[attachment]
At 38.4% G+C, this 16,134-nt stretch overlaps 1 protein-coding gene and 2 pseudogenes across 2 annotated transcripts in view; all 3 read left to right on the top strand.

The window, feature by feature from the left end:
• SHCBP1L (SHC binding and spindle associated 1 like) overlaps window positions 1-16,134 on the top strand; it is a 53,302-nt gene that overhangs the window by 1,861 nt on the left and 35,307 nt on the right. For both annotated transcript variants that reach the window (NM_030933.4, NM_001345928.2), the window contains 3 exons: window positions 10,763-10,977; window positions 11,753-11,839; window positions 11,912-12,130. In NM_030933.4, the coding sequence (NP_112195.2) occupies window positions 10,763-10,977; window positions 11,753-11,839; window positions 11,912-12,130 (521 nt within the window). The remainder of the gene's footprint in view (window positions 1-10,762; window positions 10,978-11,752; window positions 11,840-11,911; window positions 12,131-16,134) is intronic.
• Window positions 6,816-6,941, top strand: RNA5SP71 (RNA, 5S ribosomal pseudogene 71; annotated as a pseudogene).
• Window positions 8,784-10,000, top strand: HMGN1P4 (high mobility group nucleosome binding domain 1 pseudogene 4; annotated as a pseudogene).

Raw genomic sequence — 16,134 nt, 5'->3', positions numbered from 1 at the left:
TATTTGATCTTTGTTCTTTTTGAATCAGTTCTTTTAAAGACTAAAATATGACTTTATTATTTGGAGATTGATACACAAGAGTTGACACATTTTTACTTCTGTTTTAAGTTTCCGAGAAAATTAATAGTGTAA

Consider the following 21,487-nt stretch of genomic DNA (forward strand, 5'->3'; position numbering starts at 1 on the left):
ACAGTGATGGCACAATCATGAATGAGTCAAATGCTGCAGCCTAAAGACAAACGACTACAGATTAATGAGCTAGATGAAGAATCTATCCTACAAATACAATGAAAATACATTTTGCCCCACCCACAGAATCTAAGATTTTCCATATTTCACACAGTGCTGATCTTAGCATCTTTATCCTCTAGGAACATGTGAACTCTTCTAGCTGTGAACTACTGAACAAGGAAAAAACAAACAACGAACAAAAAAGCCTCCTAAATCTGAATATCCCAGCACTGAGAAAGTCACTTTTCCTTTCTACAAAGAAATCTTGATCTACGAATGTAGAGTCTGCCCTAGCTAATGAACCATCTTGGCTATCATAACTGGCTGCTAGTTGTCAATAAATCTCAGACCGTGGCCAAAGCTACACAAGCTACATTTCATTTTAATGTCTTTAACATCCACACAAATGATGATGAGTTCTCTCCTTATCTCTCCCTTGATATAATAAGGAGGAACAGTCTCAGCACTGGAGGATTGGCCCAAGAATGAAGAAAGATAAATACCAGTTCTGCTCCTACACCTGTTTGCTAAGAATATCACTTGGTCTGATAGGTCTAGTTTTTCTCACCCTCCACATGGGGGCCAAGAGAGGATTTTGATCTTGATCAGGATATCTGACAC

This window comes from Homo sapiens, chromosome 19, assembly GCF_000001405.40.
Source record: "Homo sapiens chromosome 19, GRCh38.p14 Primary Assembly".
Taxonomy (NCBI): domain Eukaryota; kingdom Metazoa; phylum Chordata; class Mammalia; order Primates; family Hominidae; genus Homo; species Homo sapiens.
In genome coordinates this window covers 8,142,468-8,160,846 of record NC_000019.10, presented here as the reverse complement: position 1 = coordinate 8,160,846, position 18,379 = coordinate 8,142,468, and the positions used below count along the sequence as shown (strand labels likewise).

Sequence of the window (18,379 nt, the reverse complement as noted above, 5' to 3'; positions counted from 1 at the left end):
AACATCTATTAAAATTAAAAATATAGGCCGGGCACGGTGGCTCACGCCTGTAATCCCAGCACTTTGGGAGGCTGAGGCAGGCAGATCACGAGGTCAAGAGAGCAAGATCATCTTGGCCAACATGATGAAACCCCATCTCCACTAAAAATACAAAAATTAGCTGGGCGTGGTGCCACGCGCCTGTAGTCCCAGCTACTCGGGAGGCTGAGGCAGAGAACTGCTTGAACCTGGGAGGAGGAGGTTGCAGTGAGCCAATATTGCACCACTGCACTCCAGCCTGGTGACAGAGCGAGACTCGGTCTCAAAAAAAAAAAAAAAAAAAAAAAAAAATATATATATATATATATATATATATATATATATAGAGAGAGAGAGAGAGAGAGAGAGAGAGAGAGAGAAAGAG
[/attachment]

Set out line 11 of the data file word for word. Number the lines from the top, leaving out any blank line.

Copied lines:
Source record: "Homo sapiens chromosome 19, GRCh38.p14 Primary Assembly".